Bill Maher was at it again this Friday night on Real Time. It is sad to see, but he seems to be listening to a lot of Very Serious People. Last week, he was bashing disability and assuming that Americans were getting lazier. This week, he was bashing old people. He noted that we spend $4 on every senior citizen for every $1 spent on children. He also said that on average, Americans put in $150,000 into the entitlement programs, but receive $300,000 from them. I haven’t been able to verify either of these claims, but let’s just assume he’s right. (The numbers sound about right, even if they are also probably deceptive on their surface.)
On the first issue: there are a couple of ways you can look at this. You could say, as I do, that this is wrong and we ought to spend more money on our children. Or you could say, as Maher seems to, that we should spend much less on our older citizens. I don’t go along with that. We can afford just about anything we want. Our entitlement programs are miserly by European standards. When I see senior citizens on the bus, I think they can use more help, not less; they don’t seem to be getting over on the system.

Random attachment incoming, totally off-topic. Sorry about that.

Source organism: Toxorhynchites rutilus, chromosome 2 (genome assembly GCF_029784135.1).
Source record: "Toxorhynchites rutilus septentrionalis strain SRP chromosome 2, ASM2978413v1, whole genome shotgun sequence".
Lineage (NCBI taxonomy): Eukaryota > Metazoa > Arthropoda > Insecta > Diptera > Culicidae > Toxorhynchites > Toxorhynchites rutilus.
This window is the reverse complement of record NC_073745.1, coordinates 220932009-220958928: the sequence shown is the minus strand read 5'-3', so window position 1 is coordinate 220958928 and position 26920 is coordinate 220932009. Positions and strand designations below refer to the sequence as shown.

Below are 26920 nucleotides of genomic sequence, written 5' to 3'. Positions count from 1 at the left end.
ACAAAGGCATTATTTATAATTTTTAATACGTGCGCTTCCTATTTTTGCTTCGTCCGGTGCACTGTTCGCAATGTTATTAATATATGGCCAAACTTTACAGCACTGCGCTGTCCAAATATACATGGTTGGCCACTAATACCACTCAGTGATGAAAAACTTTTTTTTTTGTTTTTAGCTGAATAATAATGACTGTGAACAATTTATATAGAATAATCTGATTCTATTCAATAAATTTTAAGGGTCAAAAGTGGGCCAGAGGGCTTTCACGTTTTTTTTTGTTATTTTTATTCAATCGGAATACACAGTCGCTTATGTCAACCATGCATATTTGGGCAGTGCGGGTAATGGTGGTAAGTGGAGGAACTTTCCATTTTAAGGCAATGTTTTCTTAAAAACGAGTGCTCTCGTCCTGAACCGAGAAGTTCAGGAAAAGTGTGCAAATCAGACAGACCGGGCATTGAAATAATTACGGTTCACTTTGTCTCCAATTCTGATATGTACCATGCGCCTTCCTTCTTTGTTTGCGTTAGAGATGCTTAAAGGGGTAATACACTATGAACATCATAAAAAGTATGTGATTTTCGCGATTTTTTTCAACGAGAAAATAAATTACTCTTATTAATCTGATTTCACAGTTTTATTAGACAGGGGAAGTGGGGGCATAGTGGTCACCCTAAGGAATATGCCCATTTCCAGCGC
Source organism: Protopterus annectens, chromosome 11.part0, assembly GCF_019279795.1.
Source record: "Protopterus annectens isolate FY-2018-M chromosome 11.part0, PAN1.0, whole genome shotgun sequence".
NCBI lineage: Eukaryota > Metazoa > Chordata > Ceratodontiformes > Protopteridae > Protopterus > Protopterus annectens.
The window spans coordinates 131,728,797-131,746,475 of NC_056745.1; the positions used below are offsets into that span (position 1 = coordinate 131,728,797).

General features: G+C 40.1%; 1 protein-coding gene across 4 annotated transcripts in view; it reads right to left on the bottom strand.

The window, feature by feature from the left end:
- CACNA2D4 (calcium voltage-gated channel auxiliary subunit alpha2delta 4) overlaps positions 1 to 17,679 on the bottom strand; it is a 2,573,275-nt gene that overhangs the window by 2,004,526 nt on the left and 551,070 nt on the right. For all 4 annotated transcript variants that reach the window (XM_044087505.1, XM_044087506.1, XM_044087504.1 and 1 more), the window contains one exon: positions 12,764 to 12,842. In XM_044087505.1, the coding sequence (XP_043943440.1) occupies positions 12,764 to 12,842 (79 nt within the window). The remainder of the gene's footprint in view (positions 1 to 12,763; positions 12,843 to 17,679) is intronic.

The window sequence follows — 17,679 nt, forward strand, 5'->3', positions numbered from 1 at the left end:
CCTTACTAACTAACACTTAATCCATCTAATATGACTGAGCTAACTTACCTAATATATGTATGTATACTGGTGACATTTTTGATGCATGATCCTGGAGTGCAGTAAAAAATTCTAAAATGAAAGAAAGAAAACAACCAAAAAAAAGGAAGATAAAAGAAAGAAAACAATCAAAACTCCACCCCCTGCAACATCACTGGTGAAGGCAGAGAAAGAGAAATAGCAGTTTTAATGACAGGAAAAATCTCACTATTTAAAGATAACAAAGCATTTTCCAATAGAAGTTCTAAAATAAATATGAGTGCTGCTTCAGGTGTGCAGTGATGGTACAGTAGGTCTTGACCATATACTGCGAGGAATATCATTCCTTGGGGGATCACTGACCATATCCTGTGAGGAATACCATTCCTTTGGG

As bad as all this is, it is the second issue where I get really mad. Maher completely ignores the fact that there are two numbers: inputs and outputs. If we want to make entitlements cost neutral, we could increase payments. We could, for example, raise the Social Security tax cap. But that isn’t even brought up. In fact, no mention of increased revenue is mentioned at all by anyone on the panel.
In talking about cuts, the discussion was just as bad. Sam Harris added very unhelpfully that we could means test the programs. There are two problems with this. First, it would make the programs more vulnerable as exactly those people with the most political power lose benefits. But the second issue is the killer: it wouldn’t save much money, unless we means tested down to less than middle-class incomes.
Nowhere in the discussion did anyone point out that the reason we spend so much money on entitlements is that medical care in the United States costs about twice what it does in other advanced countries. That—and that alone—is the reason we are spending so much money. To ignore this fact is to be deeply unserious about the issue. And presented as Maher did, it is nothing short of demagoguery.
I don’t know what is going on with Bill Maher these days. I fear that more and more he is hanging out with the libertarian crowd. And as I well know, they can be very seductive. But someone needs to talk to him, because it is starting to hurt his brand.